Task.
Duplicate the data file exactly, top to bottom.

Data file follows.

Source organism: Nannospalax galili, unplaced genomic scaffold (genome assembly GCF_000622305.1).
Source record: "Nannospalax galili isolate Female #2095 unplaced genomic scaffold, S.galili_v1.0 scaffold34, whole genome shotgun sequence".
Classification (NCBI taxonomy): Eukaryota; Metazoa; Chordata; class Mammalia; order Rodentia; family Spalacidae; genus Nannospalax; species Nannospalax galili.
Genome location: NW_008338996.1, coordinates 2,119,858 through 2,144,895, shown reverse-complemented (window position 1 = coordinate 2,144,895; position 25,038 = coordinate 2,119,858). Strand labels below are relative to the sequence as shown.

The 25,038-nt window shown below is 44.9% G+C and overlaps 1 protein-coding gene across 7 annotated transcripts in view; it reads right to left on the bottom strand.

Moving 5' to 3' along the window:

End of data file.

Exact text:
Source organism: Nannospalax galili, unplaced genomic scaffold (genome assembly GCF_000622305.1).
Source record: "Nannospalax galili isolate Female #2095 unplaced genomic scaffold, S.galili_v1.0 scaffold34, whole genome shotgun sequence".
Classification (NCBI taxonomy): Eukaryota; Metazoa; Chordata; class Mammalia; order Rodentia; family Spalacidae; genus Nannospalax; species Nannospalax galili.
Genome location: NW_008338996.1, coordinates 2,119,858 through 2,144,895, shown reverse-complemented (window position 1 = coordinate 2,144,895; position 25,038 = coordinate 2,119,858). Strand labels below are relative to the sequence as shown.

The 25,038-nt window shown below is 44.9% G+C and overlaps 1 protein-coding gene across 7 annotated transcripts in view; it reads right to left on the bottom strand.

Moving 5' to 3' along the window: